He wakes with a start. Eyes wide open, his heart pounding, teeth clenched, afraid to move a muscle. The house is still. Beyond the curtain-less window a nearly full moon shines brightly in a clear star-studded sky, a chill in the air. He listens hard holding his breath for something unfamiliar. [Recently he’s begun to wake like this.] A bit tell-ish, explaining the situation A voice calling in the dead of night? He [cranes his hearing] Don't know what this means but [hears nothing he cannot identify.] Feels a little tell-ish His heart leaps as a fox coughs somewhere close to the house; the hairs on his arms bristle; he shivers. Foxes and chickens? He drags the duvet over his head, lies still, counting his breaths [and falls asleep.] A little tell-ish because someone else is telling he fell asleep. That's not something he'd be aware of doing

[Outside with a mug of tea in hand he stares out across the valley.] An odd transition. One moment readers are in his room, the next he's awake and outside with no sense of how he got here or why. In front of him he prods a bright green rectangle of grass with the toe of his boot. It draws water. He presses harder and draws more water. weird The whole area of grass is sodden, saturated, water logged. [He’s afraid to step on the grass, not knowing if it could take his weight.] Telling what he's afraid of doing [He looks up and sees a crow launch itself from the beeches behind the house and battles the keen breeze to reach the telegraph wires; it alights clumsily tipping forward then righting itself. White exhaust pours from the rear of a mossy old Land Rover as it bumps and grinds up the track past the gate to Cymylu Ty, ‘Cloud House’. Sheep begin a chorus of bleating and make a b-line for the gate; a dog on the tail-gate barks with the regularity of a metronome.] This is a long string of details with no context as to how they relate to the POV character, so they feel a little tell-ish. Why is he noticing these things? How does he feel about then? [He’s sure the driver has seen him.] A little tell-ish He raises his arm but gets no response. He shudders; an involuntary shiver. ‘It’ll take time.’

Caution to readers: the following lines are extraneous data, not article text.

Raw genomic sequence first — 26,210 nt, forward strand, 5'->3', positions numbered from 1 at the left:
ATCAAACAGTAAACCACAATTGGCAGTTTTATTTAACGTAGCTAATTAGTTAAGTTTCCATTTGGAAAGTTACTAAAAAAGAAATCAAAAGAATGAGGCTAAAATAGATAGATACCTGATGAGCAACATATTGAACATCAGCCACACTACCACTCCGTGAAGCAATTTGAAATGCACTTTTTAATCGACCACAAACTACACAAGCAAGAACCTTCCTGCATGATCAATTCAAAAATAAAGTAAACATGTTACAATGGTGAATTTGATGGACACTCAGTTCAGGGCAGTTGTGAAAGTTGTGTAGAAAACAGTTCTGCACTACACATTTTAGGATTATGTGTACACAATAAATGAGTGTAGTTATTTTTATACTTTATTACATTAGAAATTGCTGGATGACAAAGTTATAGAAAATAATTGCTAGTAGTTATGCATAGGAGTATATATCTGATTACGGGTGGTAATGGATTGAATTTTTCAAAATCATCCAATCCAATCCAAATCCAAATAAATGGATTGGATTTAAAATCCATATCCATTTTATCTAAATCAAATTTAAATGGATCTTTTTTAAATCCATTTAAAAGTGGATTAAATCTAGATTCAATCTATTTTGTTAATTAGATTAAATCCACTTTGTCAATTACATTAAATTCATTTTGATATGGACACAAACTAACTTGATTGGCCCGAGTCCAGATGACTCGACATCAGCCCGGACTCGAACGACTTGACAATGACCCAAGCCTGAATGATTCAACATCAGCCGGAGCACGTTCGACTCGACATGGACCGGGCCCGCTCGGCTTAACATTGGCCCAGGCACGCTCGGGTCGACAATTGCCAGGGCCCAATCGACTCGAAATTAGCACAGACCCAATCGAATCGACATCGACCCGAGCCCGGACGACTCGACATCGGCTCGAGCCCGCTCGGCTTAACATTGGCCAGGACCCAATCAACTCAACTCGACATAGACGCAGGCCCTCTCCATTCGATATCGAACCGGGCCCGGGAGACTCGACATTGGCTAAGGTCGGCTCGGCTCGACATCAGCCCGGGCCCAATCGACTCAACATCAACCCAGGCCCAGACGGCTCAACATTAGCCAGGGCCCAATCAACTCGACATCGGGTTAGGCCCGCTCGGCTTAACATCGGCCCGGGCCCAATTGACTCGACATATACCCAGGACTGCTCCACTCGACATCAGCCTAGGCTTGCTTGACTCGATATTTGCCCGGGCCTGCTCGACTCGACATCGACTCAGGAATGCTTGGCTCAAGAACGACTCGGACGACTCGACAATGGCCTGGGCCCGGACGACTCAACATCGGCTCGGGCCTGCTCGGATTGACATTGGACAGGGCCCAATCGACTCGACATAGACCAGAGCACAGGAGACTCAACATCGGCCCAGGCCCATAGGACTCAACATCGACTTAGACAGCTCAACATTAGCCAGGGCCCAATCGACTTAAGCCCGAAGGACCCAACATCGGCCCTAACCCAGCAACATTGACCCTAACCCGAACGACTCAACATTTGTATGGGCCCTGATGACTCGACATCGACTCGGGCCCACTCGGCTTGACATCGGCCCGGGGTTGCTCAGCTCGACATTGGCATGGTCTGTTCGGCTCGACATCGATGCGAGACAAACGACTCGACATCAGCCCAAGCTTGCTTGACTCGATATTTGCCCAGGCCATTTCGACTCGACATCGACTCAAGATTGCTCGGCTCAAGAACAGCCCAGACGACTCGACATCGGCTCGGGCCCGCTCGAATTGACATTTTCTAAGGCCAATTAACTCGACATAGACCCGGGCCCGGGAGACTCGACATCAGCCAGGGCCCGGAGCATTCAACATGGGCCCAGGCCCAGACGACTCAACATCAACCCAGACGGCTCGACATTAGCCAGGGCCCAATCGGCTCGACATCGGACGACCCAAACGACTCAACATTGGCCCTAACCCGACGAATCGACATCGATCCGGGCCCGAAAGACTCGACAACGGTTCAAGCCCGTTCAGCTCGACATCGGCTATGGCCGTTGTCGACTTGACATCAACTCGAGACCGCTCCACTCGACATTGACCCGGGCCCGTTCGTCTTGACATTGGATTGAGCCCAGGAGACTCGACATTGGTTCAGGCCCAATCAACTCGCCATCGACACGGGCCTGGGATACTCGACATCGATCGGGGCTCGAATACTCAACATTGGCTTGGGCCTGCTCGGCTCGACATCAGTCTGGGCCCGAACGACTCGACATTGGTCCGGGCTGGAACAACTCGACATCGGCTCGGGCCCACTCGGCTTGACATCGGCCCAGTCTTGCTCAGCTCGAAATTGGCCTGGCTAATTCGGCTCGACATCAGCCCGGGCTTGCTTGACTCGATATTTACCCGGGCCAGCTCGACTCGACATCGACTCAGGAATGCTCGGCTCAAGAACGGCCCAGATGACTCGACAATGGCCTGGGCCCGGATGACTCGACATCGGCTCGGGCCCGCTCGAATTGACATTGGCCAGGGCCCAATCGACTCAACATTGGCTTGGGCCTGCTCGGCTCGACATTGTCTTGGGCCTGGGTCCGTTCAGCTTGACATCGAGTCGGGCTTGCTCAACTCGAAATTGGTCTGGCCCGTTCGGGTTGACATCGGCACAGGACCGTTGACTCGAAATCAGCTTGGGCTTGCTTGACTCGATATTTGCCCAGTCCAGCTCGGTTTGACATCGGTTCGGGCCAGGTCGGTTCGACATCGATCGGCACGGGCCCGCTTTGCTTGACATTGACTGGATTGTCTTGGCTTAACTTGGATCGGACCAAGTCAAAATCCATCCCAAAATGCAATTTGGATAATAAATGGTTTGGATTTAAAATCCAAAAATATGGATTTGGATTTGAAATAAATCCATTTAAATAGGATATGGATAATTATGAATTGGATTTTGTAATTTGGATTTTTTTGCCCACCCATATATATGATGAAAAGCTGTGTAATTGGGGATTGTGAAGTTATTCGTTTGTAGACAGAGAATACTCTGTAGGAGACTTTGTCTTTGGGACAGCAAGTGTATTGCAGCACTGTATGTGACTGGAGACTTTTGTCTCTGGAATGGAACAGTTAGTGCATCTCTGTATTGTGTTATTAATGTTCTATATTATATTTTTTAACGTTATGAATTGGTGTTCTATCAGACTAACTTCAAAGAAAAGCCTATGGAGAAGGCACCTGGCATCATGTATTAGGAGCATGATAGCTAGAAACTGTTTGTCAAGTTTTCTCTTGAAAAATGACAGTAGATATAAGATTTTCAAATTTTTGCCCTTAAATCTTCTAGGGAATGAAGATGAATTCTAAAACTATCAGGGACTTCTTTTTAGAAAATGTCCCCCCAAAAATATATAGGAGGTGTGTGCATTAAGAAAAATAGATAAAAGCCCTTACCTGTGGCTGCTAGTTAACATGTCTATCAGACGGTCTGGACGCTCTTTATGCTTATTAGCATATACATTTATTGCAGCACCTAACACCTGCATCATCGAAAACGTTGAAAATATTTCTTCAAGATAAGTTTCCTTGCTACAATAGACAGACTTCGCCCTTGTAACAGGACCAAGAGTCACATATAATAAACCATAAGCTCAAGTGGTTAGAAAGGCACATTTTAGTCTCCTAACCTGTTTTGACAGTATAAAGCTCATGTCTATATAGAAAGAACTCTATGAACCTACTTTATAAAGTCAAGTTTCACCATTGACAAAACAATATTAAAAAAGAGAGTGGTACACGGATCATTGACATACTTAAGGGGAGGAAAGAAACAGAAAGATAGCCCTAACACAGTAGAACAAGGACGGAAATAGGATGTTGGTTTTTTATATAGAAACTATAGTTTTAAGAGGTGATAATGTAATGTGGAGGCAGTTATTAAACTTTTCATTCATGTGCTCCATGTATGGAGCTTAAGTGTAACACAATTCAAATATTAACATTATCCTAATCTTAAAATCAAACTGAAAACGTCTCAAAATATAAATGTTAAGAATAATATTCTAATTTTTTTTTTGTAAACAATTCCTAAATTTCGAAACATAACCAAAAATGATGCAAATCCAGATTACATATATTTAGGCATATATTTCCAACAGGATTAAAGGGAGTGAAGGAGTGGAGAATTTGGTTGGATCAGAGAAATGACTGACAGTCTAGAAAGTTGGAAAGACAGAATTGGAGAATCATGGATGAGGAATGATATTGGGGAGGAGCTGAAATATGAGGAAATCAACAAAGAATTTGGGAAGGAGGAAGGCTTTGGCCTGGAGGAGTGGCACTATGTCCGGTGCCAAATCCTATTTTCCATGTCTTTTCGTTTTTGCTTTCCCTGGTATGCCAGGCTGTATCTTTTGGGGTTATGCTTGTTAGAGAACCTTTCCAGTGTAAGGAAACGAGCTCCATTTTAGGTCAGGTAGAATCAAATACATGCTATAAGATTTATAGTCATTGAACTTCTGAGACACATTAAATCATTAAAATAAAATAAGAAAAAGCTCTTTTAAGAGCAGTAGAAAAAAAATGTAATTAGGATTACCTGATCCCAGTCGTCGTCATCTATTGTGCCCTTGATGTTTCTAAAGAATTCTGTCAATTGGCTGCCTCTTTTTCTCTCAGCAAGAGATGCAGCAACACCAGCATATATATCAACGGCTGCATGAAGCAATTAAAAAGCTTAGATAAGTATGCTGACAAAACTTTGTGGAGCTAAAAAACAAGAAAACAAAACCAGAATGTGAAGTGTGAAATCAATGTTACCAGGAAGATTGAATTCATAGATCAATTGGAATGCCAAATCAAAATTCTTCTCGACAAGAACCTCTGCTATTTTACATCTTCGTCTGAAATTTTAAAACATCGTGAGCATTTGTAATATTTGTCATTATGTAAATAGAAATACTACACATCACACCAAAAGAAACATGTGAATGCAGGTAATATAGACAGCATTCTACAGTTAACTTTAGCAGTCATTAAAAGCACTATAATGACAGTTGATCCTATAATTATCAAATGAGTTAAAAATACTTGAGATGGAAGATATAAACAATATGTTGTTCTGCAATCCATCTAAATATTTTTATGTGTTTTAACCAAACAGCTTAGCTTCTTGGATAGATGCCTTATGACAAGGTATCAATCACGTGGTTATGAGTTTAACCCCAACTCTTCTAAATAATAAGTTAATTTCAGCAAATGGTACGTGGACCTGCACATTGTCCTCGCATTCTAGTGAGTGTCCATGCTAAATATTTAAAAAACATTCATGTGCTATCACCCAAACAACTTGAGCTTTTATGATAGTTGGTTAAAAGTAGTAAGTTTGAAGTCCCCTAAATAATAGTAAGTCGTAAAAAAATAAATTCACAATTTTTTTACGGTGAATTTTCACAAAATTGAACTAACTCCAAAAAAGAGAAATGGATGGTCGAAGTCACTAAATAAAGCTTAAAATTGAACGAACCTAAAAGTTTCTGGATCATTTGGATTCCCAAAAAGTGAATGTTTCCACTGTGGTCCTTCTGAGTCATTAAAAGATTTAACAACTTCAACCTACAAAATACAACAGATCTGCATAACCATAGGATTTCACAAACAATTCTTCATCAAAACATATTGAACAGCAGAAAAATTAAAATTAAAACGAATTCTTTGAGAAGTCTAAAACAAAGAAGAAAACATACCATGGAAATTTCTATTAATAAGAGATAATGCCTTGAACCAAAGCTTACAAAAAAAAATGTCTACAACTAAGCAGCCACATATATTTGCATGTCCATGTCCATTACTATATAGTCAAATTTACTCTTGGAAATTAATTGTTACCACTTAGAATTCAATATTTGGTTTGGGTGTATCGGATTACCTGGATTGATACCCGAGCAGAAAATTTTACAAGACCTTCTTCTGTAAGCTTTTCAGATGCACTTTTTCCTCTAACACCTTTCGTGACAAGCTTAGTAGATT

The questions:

1. Is there too much telling?
This is an interesting snippet to diagnose, because it's a great example of how point of view, narrative distance, and tense choice affect how a reader interprets the text. There's very little actual telling here, yet it all feels very told.

By its nature, third person omniscient often feels told, because someone is literally telling the story from outside the POV character's head. Without that character judgment to provide context, details can feel flat and unconnected, and actions have no sense of purpose. It's hard to know what's going on or why any of it matters.

The present tense adds an extra layer of distance so things feel outside looking in, and the third person omniscient holds the reader at arm's length. The combination creates a detached and distant feeling, like someone is following this man around describing everything he does as he does it. There's no sense of a character, just a watcher pointing things out.

(More on third person omniscient and narrative distance here)